Welcome to this week’s edition of the Carnival of the Capitalists. We’ve got a big show for you today:
In An Alternative View Of Organizations in the Future, Gautam Ghosh speculates that in the future, organizations won’t organize for the long term.
Russel Buckley compares Sun CEO Scott McNealy to Louis XIV of France in There Goes the Sun King?
Steve Verdon explains how consumption is a better indicator of welfare than income in Consumption or Income?.
Arnold Kling argues that government should not “ban minute-clinics and force people to use emergency rooms instead.” Let the market decide, he says in Health Care.
In Money and Sex, Michael Williams explains that “money is to humans what plumage is to peacocks.”
Jon Henke looks at the fundamental assumptions of free market proponents, and the weaknesses of those assumptions, from a pro-Free Market point of view in The Discipline of the Free Market.
In Those Divesting Presbyterians, Steve Bainbridge writes that “divestment may make activists feel all warm and fuzzy, but the evidence is that it has no significant effect on the target of the divestment campaign.”
Anita Campbell explains in Practical Considerations for Implementing RFID that RFID might not be right for every business.
Jim Berkowitz writes that “the extent of senior management involvement in the Web is a clear indication of the value of the Web to your organization,” in Get Senior Management Involved in Web Site Strategy.
In Radio’s Wounded Business Model, Barry Ritholtz argues that “broadcast music on the Radio is dying. Its only a matter of time before Radio — as we know it — will be dead.”
David Tufte explains that the argument for sweeping the Sandy Berger political problem under the rug is fallacious, due to a well known (and fully explainable) paradox in economics in Diamonds, Water, and Sandy Berger.
In What Have We Done Right? Jeff Cornwall looks at the changing attitudes of today’s youth.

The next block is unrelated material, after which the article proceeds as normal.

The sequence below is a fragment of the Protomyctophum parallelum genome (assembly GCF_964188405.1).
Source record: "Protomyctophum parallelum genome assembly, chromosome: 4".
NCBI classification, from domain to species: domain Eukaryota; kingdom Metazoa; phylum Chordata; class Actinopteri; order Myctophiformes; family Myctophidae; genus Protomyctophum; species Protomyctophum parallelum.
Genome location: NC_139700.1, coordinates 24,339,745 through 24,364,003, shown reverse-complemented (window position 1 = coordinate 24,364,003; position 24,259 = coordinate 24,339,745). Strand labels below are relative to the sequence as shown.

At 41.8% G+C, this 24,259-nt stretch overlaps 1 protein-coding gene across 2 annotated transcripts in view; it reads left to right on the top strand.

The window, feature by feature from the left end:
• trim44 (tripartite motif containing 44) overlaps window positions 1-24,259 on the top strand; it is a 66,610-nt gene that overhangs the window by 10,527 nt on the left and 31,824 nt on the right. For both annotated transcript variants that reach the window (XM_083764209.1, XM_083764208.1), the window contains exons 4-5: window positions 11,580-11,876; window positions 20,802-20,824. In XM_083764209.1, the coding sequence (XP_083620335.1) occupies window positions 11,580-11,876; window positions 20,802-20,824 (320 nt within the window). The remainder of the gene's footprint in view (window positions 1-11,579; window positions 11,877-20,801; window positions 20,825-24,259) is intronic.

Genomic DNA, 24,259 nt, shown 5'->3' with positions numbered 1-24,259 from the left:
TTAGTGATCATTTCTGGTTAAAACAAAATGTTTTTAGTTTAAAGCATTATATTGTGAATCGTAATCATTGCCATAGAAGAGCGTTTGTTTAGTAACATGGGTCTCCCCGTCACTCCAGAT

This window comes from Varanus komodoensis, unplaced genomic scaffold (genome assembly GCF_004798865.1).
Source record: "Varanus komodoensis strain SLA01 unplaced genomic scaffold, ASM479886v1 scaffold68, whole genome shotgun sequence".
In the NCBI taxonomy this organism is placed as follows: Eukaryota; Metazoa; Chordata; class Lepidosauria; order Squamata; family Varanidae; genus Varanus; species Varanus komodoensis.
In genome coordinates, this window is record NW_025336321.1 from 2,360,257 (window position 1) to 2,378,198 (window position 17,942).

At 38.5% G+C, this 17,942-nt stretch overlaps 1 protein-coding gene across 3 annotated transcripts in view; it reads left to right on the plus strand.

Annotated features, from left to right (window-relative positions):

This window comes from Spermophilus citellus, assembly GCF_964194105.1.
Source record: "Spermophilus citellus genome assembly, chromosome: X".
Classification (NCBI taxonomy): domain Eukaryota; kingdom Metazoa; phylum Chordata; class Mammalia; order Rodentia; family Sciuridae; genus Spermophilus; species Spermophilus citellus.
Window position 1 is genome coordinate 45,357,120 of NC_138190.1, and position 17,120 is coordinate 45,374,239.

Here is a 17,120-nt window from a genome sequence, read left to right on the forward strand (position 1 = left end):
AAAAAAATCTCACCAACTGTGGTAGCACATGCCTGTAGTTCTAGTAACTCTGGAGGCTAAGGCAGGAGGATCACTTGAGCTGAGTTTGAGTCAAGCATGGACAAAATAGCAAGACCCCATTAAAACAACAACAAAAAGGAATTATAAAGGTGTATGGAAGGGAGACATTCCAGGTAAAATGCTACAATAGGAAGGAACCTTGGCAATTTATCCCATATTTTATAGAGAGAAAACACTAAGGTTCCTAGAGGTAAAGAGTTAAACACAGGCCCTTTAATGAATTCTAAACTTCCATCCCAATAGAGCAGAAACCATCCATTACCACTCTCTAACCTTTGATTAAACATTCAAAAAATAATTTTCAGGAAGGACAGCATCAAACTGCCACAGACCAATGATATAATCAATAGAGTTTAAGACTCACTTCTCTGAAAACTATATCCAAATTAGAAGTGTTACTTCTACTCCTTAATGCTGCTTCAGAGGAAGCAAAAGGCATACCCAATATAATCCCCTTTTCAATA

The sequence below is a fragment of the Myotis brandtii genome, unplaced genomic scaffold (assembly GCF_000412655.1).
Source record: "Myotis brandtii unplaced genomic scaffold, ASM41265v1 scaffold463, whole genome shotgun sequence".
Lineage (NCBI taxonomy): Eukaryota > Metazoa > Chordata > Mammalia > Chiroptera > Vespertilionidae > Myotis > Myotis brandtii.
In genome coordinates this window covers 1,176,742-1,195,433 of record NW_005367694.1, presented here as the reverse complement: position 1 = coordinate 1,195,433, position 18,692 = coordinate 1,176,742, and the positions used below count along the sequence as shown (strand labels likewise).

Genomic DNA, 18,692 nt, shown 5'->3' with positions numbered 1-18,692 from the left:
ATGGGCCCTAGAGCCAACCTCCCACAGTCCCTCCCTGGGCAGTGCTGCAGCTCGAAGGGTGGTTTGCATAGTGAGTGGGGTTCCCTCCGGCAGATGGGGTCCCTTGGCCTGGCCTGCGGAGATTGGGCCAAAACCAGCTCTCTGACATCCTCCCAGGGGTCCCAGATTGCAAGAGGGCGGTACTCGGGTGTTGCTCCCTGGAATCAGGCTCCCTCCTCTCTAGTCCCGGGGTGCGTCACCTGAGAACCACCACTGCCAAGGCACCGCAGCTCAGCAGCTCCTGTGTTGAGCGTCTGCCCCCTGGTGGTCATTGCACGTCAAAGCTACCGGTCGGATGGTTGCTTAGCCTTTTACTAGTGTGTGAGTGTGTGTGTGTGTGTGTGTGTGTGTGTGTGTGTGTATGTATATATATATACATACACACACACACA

Lachlan Gemmell relays the advice he received from his business coach about how to more effectively answer the question “So what do you do?” in What Do I Do?.
In Diseconomies Of Scale Craig Henry writes “we often read about economies of scale, but we probably should pay more attention to the diseconomies of scale.”
Dave Foster recounts an eighteenth century take on employee moral in Management Advice from 1760.
In Hans-Hermann Hoppe: A Unified Theory of Everything, Andy Duncan summarizes Hoppe’s A Theory of Socialism and Capitalism.
Wayne Hurlbert shares more insights into optimizing your website in his post, Optimization for MSN Search.
In The Russian Economy: Boom Or Bust? Martin Lindeskog wonders whether Andrei Illarionov will be the man to turn around the Russian economy.
Dave Sheridan explains why the quarterly comparable store sales for Starbucks is an indicator of consumer sentiment that he’s used as a security analyst and portfolio manager in Informal Economic Indicators: Starbucks Same-store Sales Up 11%. He continues: “The point remains that, for most consumers, nothing Starbucks sells in its stores is essential. If their customers are more budget-conscious this year than they were last year, latte purchases will suffer. If customers feel better about their near-term financial picture, an extra one now and then doesn’t seem so frivolous.”
In Business in Europe, Mike Pechar argues that “after 50 years of encroaching socialism in Europe, some leaders are beginning to recognize that free market competitiveness is impeded by social programs and policies.”
John Dmohowski shares his insights on the new Center for Networked Systems just dedicated at UCSD in Center for Networked Systems opens in San Diego. He goes on to explain: “Researchers and industry participants believe that Grid, shared resources and open infrastructures will have as great an impact on business, economics and societies as Internet Protocol.”
In Wall Street and the Illusion of Profits, Michael Kantor explains that while Coca Cola is under investigation for trying to inflate its profits, “there’s nothing unusual here.”
A couple of years ago, the big business opportunity was to set up a website selling patriotic trinkets with the catchphrase “Let’s roll!” In Let’s Roll Wordlab examines what the 9/11 Commission’s report had to say about that phrase.
Joe Katzman argues that “if Apple was really serious about boosting the iPod and/or iTunes’ status as ‘ideaviruses’ via online marketing, it would be thinking different” in iPod + iTunes as Ideaviruses.
In Boomers Retire Early, Anita Campbell argues that “an increasing number of baby boomers are retiring early, but not necessarily out of choice.”
Piter Dorsman explains the Microsoft super dividend and how it takes advantage of the Bush tax cuts in The Tax Cut at Work.
In his Tuesday E-commerce Report #17, Les Jones shares some of the best links about e-commerce from the week.
Thanks to everyone who participated. It wouldn’t be a Carnival without all of you.
Next week’s Carnival will be at Business Evolutionist. Send your entries to capitalists -at- elhide -dot- com.